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Middle East peace takes a beating

Editorial

Instead of fighting in Gaza and at the U.N., Palestinians and Israelis should go back to negotiating

November 16, 2012
  • Columns of smoke rise following an Israeli air strike in Gaza City on Wednesday. Palestinian witnesses say Israeli airstrikes have hit a series of targets across Gaza City, shortly after the assassination of the top Hamas commander.
Columns of smoke rise following an Israeli air strike in Gaza City on Wednesday.… (Adel Hana / Associated Press )

After months of relative quiet — broken, in this country, only by the pandering of the presidential candidates — the century-old Palestinian-Israeli conflict has burst back into the news. It began last week when the Palestinian Authority revived its plan to seek an upgrade in the United Nations to "non-member observer status." On the face of it, that's hardly a game-changing power grab, and it seems unlikely to dramatically alter the regional balance of power. Nevertheless, Israel instantly deemed it an unacceptable unilateral action that would undermine negotiations and could lead to war crimes prosecutions of Israelis in the International Criminal Court. Senior Israeli officials warned Tuesday of grave consequences, threatening to expand settlements as a punishment or even to "cancel" the peace process altogether.

Well, excuse us, but what negotiations and peace process are they referring to? For all intents and purposes, the process has been dead for several years. Palestinians refuse to participate in talks because of continued settlement expansion. Israelis won't commit to a moratorium on settlement building. The two sides live behind walls and checkpoints in an atmosphere of smoldering hostility and sporadic violence. The United Nations bid — expected to be presented to the General Assembly on Nov. 29 — is certainly a unilateral move, and maybe it will turn out to be a counterproductive one, but the underlying problem is that bilateralism, at the moment, isn't going anywhere.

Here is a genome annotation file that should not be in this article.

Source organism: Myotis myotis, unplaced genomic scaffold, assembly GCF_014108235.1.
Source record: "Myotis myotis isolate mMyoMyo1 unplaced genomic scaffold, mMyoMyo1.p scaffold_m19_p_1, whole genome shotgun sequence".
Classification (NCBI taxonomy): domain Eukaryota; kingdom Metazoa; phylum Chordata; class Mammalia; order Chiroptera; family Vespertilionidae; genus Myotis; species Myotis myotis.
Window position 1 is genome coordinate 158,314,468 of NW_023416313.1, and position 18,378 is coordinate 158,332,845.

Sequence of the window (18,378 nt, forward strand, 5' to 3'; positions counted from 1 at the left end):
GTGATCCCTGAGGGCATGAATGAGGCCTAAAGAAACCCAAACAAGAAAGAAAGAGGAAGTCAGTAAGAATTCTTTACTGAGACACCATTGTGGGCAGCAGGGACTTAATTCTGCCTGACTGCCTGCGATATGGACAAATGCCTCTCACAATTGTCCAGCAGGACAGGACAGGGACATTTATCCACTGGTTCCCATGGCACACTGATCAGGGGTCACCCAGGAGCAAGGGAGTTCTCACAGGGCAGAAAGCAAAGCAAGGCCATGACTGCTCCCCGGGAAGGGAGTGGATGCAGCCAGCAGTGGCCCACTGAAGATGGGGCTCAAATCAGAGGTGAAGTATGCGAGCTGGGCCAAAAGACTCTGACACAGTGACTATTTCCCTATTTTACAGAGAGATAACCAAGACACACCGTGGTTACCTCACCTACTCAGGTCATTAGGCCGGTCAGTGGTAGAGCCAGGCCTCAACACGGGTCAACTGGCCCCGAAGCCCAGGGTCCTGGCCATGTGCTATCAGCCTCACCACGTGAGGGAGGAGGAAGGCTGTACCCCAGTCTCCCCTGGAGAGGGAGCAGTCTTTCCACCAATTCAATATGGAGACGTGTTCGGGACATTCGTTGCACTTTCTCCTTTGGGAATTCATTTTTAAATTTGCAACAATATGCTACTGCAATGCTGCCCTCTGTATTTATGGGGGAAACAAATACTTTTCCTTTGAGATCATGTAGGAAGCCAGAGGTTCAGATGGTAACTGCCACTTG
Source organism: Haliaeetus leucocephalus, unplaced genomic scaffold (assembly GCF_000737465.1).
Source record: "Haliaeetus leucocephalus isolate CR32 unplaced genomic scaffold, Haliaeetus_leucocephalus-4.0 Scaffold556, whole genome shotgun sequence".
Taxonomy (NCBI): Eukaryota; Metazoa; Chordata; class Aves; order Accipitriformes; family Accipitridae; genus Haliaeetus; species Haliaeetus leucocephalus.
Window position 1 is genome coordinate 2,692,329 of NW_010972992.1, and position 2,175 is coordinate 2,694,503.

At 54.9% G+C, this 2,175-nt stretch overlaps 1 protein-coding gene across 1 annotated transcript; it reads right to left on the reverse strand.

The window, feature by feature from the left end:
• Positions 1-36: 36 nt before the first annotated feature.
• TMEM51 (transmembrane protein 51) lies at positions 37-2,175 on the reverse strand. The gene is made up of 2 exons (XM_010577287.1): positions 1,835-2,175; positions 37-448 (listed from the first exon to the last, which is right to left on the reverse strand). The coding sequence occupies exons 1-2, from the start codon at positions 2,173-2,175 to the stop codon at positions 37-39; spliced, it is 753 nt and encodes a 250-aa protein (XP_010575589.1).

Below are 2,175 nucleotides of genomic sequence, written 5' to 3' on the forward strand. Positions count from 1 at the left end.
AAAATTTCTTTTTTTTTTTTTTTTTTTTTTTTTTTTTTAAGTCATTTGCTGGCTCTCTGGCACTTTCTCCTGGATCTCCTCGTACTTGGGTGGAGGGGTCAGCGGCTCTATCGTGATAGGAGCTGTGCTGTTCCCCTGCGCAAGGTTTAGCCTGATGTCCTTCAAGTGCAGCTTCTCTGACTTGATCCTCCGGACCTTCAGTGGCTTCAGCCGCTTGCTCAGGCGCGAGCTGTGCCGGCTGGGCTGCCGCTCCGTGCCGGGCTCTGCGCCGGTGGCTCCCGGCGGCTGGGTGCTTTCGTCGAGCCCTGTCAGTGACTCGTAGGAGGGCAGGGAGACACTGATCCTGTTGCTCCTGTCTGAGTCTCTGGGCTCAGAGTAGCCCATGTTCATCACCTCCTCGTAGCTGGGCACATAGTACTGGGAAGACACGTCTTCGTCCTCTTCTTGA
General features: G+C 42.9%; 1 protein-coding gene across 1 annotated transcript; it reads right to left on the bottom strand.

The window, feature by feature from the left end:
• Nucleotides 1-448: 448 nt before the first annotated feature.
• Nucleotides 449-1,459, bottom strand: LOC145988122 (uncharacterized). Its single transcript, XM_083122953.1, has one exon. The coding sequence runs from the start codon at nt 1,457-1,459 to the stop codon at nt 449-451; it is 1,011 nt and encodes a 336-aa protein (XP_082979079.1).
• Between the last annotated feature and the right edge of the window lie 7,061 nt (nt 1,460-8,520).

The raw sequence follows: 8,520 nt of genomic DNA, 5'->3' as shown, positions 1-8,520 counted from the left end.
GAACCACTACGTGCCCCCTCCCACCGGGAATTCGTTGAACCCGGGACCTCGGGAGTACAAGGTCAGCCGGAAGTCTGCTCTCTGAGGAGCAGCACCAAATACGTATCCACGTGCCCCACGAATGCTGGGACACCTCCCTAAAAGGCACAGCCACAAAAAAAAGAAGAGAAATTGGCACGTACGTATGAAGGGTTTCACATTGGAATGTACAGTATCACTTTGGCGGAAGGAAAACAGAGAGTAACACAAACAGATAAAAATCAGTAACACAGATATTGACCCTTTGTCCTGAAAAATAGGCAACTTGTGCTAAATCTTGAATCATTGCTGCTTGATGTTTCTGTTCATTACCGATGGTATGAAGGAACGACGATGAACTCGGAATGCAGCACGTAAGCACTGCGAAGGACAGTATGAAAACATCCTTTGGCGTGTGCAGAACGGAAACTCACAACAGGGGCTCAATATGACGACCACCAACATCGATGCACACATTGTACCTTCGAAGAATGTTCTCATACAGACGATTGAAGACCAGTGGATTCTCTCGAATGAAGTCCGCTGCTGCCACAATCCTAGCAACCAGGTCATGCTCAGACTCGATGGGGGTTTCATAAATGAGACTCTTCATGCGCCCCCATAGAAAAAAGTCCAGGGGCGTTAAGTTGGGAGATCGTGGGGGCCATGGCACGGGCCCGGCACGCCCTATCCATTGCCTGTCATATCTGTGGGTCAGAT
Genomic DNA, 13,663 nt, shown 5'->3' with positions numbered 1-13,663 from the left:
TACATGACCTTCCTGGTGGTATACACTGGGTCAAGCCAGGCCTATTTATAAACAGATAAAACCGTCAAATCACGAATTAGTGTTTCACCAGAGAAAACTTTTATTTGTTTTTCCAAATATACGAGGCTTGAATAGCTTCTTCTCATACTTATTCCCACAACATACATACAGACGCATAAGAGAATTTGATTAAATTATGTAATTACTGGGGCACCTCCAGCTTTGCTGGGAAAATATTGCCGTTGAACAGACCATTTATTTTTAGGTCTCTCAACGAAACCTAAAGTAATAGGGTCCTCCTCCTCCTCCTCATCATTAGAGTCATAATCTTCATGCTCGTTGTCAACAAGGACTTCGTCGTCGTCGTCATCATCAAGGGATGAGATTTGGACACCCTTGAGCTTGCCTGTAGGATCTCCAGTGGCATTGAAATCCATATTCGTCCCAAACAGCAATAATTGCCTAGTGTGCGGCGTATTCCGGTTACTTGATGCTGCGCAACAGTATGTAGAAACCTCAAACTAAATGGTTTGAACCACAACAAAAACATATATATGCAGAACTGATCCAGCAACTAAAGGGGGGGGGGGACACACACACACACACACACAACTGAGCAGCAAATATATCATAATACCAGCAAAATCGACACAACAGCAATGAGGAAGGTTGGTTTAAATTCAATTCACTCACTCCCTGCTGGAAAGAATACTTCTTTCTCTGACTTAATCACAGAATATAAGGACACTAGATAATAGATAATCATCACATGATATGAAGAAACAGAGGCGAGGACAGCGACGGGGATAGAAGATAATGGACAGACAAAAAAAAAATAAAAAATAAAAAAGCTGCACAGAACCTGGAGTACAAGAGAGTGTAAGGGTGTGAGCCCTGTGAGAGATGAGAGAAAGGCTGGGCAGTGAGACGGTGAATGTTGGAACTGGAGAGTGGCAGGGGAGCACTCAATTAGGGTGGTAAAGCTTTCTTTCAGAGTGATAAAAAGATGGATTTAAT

That was last week. This week, Israel launched an intense air assault on the Hamas-controlled Gaza Strip in response to the more than 750 rockets that have been fired into southern Israel this year, resulting in relatively few casualties but destroying property and terrorizing the population. The Israeli counterattack that began Wednesday has so far killed the Hamas military leader, Ahmed Jabari, and at least 15 other people in Gaza; a Palestinian rocket on Thursday killed three Israelis in an apartment building in the small town of Kiryat Malachi. President Obama and U.N. Secretary-General Ban Ki-moon, among others, have called for restraint and de-escalation.

PHOTOS: Attacks in Southern Israel and Gaza Strip

Israel unquestionably has the right to defend itself against rockets fired by militants in Gaza. No nation is obliged to suffer such attacks without responding. And this year, according to Israeli Foreign Ministry officials, there have been twice as many rocket attacks as last year.

But as it responds, Israel would be wise to remember the brutal war it fought in Gaza four years ago that killed 1,200 Palestinians without successfully dislodging Hamas or permanently stopping the militants and their rockets. Israel was condemned around the world for that disproportionate assault and gained little. Going back down that familiar path would be catastrophic.

Solving the Palestinian-Israeli conflict is strategically critical to the creation of a stable, peaceful Middle East. Successive American presidents have recognized that and have, with few exceptions, spent substantial time and resources trying to bring the parties together. We would certainly empathize with Obama if he were tempted to walk away in frustration from a situation that appears to offer little political upside, but it would be a mistake. It would be particularly dangerous to ignore the conflict at a moment when Egypt's first post-Arab Spring president, Mohamed Morsi, is rethinking his country's relationship with Israel, when an unpredictable civil war is raging just over the Israeli border in Syria and when Iran is continuing its anti-Israel bluster (or at least we hope it's bluster).

The two-state solution has taken a beating in recent years. It's no longer in fashion. But it remains the only viable solution that's been put forward. Instead of scowling, with arms crossed, from their own ends of the playground, the belligerent parties must be persuaded to resume direct talks and get back to the difficult business of building an economically viable, politically stable Palestine that can live alongside a safe and secure Israel.

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